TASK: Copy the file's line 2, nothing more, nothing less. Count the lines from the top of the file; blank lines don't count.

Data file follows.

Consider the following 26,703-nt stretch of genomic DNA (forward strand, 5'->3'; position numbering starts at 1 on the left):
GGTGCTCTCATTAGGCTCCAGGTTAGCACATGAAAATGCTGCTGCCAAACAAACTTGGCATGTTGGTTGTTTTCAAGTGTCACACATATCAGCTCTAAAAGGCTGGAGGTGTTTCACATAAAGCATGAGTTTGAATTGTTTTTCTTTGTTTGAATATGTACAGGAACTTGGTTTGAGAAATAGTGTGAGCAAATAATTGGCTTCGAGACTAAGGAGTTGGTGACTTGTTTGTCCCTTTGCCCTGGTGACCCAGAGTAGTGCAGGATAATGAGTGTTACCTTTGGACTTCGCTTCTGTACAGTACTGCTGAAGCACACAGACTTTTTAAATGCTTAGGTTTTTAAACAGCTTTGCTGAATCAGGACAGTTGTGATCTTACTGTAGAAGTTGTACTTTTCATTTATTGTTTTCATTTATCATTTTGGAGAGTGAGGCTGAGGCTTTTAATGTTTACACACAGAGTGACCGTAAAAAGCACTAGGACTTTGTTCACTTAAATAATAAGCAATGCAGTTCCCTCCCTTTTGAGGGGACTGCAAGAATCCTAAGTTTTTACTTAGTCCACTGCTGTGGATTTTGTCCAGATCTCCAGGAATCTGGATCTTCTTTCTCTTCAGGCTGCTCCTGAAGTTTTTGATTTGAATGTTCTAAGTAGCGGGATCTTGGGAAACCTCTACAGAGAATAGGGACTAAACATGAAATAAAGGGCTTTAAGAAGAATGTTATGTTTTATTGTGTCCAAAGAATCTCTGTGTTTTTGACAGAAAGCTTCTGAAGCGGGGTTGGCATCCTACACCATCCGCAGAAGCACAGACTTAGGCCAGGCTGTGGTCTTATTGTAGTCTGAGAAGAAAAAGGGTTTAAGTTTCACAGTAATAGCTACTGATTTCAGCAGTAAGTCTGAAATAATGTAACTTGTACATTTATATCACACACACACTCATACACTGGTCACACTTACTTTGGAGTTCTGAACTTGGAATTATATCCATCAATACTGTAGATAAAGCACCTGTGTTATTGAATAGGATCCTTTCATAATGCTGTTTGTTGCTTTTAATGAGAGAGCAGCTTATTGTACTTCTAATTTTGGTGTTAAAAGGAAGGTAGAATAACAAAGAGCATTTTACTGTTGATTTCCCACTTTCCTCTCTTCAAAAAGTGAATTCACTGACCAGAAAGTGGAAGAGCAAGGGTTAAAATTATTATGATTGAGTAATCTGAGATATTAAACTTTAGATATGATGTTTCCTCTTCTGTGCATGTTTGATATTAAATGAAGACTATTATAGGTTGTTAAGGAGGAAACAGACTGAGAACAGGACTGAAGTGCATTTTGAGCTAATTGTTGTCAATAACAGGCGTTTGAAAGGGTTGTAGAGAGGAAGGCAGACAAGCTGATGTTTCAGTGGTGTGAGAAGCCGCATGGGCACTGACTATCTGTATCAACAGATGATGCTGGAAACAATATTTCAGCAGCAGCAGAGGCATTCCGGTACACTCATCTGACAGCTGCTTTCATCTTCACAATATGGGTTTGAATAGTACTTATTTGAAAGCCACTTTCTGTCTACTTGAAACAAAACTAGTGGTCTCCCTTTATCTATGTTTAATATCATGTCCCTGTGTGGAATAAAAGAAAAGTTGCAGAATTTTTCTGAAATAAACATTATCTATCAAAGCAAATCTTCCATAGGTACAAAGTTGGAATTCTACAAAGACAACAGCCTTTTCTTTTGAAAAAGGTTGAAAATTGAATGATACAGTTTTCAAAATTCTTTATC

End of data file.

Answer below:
GGTGCTCTCATTAGGCTCCAGGTTAGCACATGAAAATGCTGCTGCCAAACAAACTTGGCATGTTGGTTGTTTTCAAGTGTCACACATATCAGCTCTAAAAGGCTGGAGGTGTTTCACATAAAGCATGAGTTTGAATTGTTTTTCTTTGTTTGAATATGTACAGGAACTTGGTTTGAGAAATAGTGTGAGCAAATAATTGGCTTCGAGACTAAGGAGTTGGTGACTTGTTTGTCCCTTTGCCCTGGTGACCCAGAGTAGTGCAGGATAATGAGTGTTACCTTTGGACTTCGCTTCTGTACAGTACTGCTGAAGCACACAGACTTTTTAAATGCTTAGGTTTTTAAACAGCTTTGCTGAATCAGGACAGTTGTGATCTTACTGTAGAAGTTGTACTTTTCATTTATTGTTTTCATTTATCATTTTGGAGAGTGAGGCTGAGGCTTTTAATGTTTACACACAGAGTGACCGTAAAAAGCACTAGGACTTTGTTCACTTAAATAATAAGCAATGCAGTTCCCTCCCTTTTGAGGGGACTGCAAGAATCCTAAGTTTTTACTTAGTCCACTGCTGTGGATTTTGTCCAGATCTCCAGGAATCTGGATCTTCTTTCTCTTCAGGCTGCTCCTGAAGTTTTTGATTTGAATGTTCTAAGTAGCGGGATCTTGGGAAACCTCTACAGAGAATAGGGACTAAACATGAAATAAAGGGCTTTAAGAAGAATGTTATGTTTTATTGTGTCCAAAGAATCTCTGTGTTTTTGACAGAAAGCTTCTGAAGCGGGGTTGGCATCCTACACCATCCGCAGAAGCACAGACTTAGGCCAGGCTGTGGTCTTATTGTAGTCTGAGAAGAAAAAGGGTTTAAGTTTCACAGTAATAGCTACTGATTTCAGCAGTAAGTCTGAAATAATGTAACTTGTACATTTATATCACACACACACTCATACACTGGTCACACTTACTTTGGAGTTCTGAACTTGGAATTATATCCATCAATACTGTAGATAAAGCACCTGTGTTATTGAATAGGATCCTTTCATAATGCTGTTTGTTGCTTTTAATGAGAGAGCAGCTTATTGTACTTCTAATTTTGGTGTTAAAAGGAAGGTAGAATAACAAAGAGCATTTTACTGTTGATTTCCCACTTTCCTCTCTTCAAAAAGTGAATTCACTGACCAGAAAGTGGAAGAGCAAGGGTTAAAATTATTATGATTGAGTAATCTGAGATATTAAACTTTAGATATGATGTTTCCTCTTCTGTGCATGTTTGATATTAAATGAAGACTATTATAGGTTGTTAAGGAGGAAACAGACTGAGAACAGGACTGAAGTGCATTTTGAGCTAATTGTTGTCAATAACAGGCGTTTGAAAGGGTTGTAGAGAGGAAGGCAGACAAGCTGATGTTTCAGTGGTGTGAGAAGCCGCATGGGCACTGACTATCTGTATCAACAGATGATGCTGGAAACAATATTTCAGCAGCAGCAGAGGCATTCCGGTACACTCATCTGACAGCTGCTTTCATCTTCACAATATGGGTTTGAATAGTACTTATTTGAAAGCCACTTTCTGTCTACTTGAAACAAAACTAGTGGTCTCCCTTTATCTATGTTTAATATCATGTCCCTGTGTGGAATAAAAGAAAAGTTGCAGAATTTTTCTGAAATAAACATTATCTATCAAAGCAAATCTTCCATAGGTACAAAGTTGGAATTCTACAAAGACAACAGCCTTTTCTTTTGAAAAAGGTTGAAAATTGAATGATACAGTTTTCAAAATTCTTTATC